Evidence Based Practice Qualitative Research

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EVIDENCE BASED PRACTICE
QUALITATIVE RESEARCH
INTRODUCTION
This essay aims to explore the importance of utilising evidence based care while working with clients and other health care providers to form a professional and reliable nursing team. This essay also aims to focus and evaluate a qualitative article entitled “Patient experiences of bladder problems following stroke” selected from the Nursing Standard. The assignment will adopt a systematic approach to expose the strengths and weaknesses of the chosen qualitative research article. I found this topic quite intriguing after undertaking a clinical placement in a stroke unit and learnt that many people suffered in silence as they found urinary incontinence embarrassing to live with as it caused them a lot of distress, discomfort and reduced their quality of life. I found out that this condition can be severe and debilitating and an increased knowledge base of this condition could prove to be beneficial to care, and this is why I have chosen to research and review evidence for managing urinary incontinence in patients who have suffered a stroke. In accordance to the Nursing and Midwifery Council (NMC, 2008) code of conduct, confidentiality shall be maintained throughout the assignment. Hogston & Marjoram (2007) define incontinence as the involuntary loss of urine at an inappropriate time or place. The Continence Foundation (2000) further argues that urinary incontinence is not a disease but a symptom of an underlying disorder that can be mental, physical or social. Urinary incontinence costs the NHS £424 million per year. EVIDENCE BASED PRACTICE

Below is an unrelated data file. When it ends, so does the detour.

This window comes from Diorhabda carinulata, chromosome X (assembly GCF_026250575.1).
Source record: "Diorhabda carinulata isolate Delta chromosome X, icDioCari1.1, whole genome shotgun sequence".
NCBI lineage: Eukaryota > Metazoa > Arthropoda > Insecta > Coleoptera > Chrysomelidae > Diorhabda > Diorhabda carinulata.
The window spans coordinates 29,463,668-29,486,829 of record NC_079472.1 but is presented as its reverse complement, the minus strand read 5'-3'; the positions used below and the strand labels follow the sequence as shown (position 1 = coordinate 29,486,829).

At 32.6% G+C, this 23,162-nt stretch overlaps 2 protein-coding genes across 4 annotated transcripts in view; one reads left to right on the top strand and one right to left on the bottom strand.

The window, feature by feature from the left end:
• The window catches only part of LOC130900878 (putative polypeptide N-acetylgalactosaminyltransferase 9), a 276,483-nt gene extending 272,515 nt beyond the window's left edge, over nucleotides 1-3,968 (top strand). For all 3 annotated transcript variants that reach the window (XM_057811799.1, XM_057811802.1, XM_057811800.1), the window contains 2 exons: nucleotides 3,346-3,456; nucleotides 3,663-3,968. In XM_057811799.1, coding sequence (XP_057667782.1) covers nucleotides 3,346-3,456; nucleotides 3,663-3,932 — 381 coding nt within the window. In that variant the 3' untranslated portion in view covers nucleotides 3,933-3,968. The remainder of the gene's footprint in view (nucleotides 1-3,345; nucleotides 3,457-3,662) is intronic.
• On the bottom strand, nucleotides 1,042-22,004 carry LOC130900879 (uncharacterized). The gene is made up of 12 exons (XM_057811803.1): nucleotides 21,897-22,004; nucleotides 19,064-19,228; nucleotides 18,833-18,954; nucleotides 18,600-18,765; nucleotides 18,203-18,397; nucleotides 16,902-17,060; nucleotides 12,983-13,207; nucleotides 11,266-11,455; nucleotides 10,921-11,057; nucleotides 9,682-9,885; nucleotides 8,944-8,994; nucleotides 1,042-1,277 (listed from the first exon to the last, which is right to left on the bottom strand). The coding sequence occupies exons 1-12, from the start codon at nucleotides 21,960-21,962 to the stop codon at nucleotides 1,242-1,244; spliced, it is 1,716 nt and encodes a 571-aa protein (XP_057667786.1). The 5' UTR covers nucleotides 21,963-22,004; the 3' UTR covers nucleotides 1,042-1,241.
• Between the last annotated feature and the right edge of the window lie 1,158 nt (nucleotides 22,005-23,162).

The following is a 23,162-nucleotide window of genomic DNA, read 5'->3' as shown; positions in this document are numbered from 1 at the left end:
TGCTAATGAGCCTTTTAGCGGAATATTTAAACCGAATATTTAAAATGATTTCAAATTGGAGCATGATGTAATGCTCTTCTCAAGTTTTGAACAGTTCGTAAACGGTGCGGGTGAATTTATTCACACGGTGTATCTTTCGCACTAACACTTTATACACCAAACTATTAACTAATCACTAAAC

Aveyard & Sharp (2009) define Evidence Based Practice (EBP) as practice that is supported by clear reasoning taking into account on the patient’s preferences and using one’s own judgment. Higgs & Jones (2000) suggest that evidence in evidence based practice should be considered to be knowledge derived from a variety of sources that has been subjected to testing and has found to be credible. Government policy and professional guidance require professional practice to be based on evidence (Gomm & Davies, 2000). The era of the patient as a passive recipient of care is changing and being replaced by new emphasis on the relationship between the NHS and the people whom it serves, one in which health professionals and patients are genuine partners seeking together the best solutions to each patient’s problems through the use of research (Crookes & Davies, 2004). Hek & Moule (2011) further support this evidence by stating that as new evidence emerges there is a need to challenge and change traditional and ritualistic practice as it is a requirement by the NMC Code of Conduct (2008) that nurses should practise using up to date evidence and take part in appropriate learning and practice activities that maintain and develop their competence and performances. Hek & Moule (2011) further argue that evidence based practice equip professionals with the knowledge of viewing a complete situation and apply holistic care. Gabby & le May (2004) further acknowledges that EBP ensures care is based on the best evidence which is available to everyone in a broader spectrum rather than being localised to a specific area due to expertise, knowledge and funding purposes. Information is made available to the public and permits people to be involved in decision making processes about their care. EBP clarifies what is known and what is not known to enhance further research. Explicit and transparent ways of working with less knowledge for misinterpretation is availed leading to well informed health professionals and client focused care pathways. The practice guidelines enable consistency of care across professional boundaries permitting structured processes for dissemination of the best evidence. Beyea & Slattery (2006) further suggest that providing care to patients using evidence based practice increases the...
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